Refrigeratedtransporter 4516 Kenworth Karr Al Beers 48838284676 5cb92442a7 O

Kenworth helping produce carrier grow with confidence

Oct. 9, 2019
Al Beers, KARR Transportation president and CEO, runs 55 Kenworth T680s as a full-service refrigerated carrier.

Excellence in Motion. It’s a simple mantra, but it says everything about the way KARR Transportation operates its business and the equipment in its fleet.

“We’re all about hard work, and if we come in and get the job done and do things the right way, then everything works like a greased wheel,” said Al Beers, KARR Transportation president and CEO, who runs 55 Kenworth T680s as a full-service refrigerated carrier serving all 48 states and Canada.

“I want the best of the best, and I’ve always looked at Kenworth as being the best equipment out there,” said Beers, who has been a Kenworth customer since 2013, when Brad Creager, a personal friend and salesman at MHC Kenworth–Nashville, talked him into testing out the Kenworth T680. KARR Transportation soon became an early adopter of Kenworth’s on-highway flagship model when the company took a delivery of 20 T680s in 2014. Before that, KARR Transportation operated a mixed fleet, which Beers said lacked reliability.

“One of the main selling points we emphasize to our customers is the reliability of our equipment. A major part of that is the backing we have from Kenworth,” Beers said. “Our previous trucks were getting old and had a lot of downtime. One customer told me that if we put those trucks back on the road they’d get somebody else to cover their loads.”

That was a wake-up call for Beers, who has added 27 Kenworth T680s over the past three years. Starting last fall, KARR Transportation began spec’ing the PACCAR Powertrain featuring the PACCAR MX-13 455 hp multi-torque engine, PACCAR 12-speed automated transmission, and PACCAR 40K rear tandem axles. The company’s latest T680s are equipped with a 76-inch sleeper, which includes a comfortable liftable lower bunk and stowable upper bunk, TV installation package, drawer-style refrigerator/freezer. The cab features the comfortable Kenworth GT702 highback seat with Ultraleather material and air-ride suspension, and a passenger seat that can swivel 180 degrees when the T680 is parked.

Prior to getting into trucking, Beers had a career that took him “above” the road, piloting charter jets. Many of his clients were celebrities, and he also was the pilot for a professional basketball team on their road trips.

Following the attacks on 9/11, faith and trust in flying was at an all-time low and security restrictions were challenging for passengers and pilots alike, so Beers put his feet back on the ground. He had been a part-time owner-operator since 1982, and had grown up around the trucking industry. His father drove reefers, and his grandfather transported beer between St. Louis and Chicago. In the Kenworth T680, Beers found a truck that was a perfect fit for his operation.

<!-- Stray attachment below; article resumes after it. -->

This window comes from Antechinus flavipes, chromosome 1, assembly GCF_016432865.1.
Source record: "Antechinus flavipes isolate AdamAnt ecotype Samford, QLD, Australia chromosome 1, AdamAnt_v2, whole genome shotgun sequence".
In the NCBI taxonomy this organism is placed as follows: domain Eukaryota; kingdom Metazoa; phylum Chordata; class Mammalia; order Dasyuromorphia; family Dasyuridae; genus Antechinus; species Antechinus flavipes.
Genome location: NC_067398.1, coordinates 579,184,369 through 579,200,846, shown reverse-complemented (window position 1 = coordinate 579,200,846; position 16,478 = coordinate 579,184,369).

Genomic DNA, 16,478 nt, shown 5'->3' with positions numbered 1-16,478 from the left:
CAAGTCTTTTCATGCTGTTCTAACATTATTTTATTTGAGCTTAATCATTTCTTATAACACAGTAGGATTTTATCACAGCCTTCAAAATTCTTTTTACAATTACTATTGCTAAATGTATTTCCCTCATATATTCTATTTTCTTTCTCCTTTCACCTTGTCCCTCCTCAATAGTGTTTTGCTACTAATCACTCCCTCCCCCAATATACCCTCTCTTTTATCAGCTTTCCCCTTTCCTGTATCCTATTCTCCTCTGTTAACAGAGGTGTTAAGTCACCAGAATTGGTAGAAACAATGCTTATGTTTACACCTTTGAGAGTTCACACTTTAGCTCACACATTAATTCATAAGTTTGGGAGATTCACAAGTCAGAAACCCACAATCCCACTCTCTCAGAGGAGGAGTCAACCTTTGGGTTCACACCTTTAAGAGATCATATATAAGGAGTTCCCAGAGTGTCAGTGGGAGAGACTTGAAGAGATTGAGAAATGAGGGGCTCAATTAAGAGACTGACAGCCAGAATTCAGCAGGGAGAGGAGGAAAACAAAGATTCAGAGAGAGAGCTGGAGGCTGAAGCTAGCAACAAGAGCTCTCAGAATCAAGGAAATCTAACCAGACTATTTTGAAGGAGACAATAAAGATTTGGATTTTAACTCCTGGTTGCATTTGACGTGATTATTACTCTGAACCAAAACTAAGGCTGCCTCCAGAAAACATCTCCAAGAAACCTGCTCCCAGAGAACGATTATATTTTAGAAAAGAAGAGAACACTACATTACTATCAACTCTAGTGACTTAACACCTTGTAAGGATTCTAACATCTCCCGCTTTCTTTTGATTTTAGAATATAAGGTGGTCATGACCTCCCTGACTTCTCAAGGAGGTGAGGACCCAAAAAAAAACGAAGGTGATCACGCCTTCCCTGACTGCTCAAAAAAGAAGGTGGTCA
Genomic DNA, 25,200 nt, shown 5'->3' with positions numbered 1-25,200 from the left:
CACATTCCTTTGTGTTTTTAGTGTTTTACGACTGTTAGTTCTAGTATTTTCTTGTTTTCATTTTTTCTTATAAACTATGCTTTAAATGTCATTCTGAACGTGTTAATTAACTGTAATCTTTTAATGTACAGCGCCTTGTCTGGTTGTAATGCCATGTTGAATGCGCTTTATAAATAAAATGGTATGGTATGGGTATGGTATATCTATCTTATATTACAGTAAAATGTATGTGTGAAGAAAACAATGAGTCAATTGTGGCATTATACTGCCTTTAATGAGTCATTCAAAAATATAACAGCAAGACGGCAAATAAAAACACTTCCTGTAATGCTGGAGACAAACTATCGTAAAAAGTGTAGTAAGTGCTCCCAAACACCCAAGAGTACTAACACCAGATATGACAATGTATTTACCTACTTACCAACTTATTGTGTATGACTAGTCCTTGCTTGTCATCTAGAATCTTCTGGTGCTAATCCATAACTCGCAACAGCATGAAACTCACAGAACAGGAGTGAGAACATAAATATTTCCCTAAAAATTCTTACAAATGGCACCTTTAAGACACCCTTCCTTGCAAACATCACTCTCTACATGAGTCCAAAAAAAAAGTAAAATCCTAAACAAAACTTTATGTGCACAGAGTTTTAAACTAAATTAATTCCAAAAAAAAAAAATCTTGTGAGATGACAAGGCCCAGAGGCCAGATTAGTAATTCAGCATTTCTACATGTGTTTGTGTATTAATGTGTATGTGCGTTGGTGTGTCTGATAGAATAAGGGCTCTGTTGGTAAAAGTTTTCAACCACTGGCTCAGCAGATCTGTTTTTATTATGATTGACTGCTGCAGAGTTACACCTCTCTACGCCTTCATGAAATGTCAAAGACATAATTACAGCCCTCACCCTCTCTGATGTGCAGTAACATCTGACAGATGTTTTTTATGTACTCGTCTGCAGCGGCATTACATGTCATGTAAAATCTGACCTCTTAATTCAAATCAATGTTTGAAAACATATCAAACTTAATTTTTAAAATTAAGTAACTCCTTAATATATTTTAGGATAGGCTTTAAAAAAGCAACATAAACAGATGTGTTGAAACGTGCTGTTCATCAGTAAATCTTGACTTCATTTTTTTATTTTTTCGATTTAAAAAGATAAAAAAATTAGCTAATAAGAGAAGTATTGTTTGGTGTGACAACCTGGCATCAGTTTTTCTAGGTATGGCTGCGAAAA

“First of all the T680’s turning radius and the ability to get into tighter places is fantastic even with a big sleeper,” Beers explained. “A lot of our customers are smaller mom and pop produce houses and actual farms that aren’t really set up for trucks and trailers. Prior to our T680s, we ran mostly extended hood trucks, so having the ability to get the truck into and out of places you normally wouldn’t go, has made a huge difference.

“The visibility on the Kenworth T680 is phenomenal too,” Beers added. “It's also a comfortable ride. I drive one myself on occasion, and it makes the workload a lot easier.”

When it came to dollars and sense, Beers said fuel mileage and engine reliability make a huge impact. They’re the two biggest reasons why Beers went with the PACCAR MX-13 engine. “PACCAR stands behind their warranty and we're seeing phenomenal returns on fuel mileage,” Beers said. “As we’ve become more familiar with the trucks, we’ve been able to achieve miles per gallon in the 9 to 9.5 range. Before we switched to Kenworth, we were getting 6.2 mpg company-wide.”

The KARR Transportation fleet is a 50/50 split between automated and manual transmissions. Beers sees automated as a convenience for drivers and an advantage for the mechanics.

“Having a computer-controlled clutch vs one that’s manually controlled by the driver, who might not be as smooth with shifting, creates less maintenance,” Beers said. “The biggest factor was lessening the fatigue factor for drivers. Our industry is getting older, so everything you can do to make the driver’s job easier, benefits your ability to attract and retain better drivers.”

The oldest trucks in KARR’s fleet are 2016 models. The strategy is to run them until about 450,000 miles, and then either trade them in or offer them for sale to the company drivers who want a dependable truck as they switch over to becoming an owner-operator.

“We’ve done really well when it comes to resale value. Historically, we’ve seen at least a 30% return on our initial investment,” Beers said. “The Kenworth T680s  are so well built, and backed by a solid maintenance program, that the drivers know they are in excellent condition and will serve them well for years to come.”

About the Author

Informa Commercial Vehicle Staff

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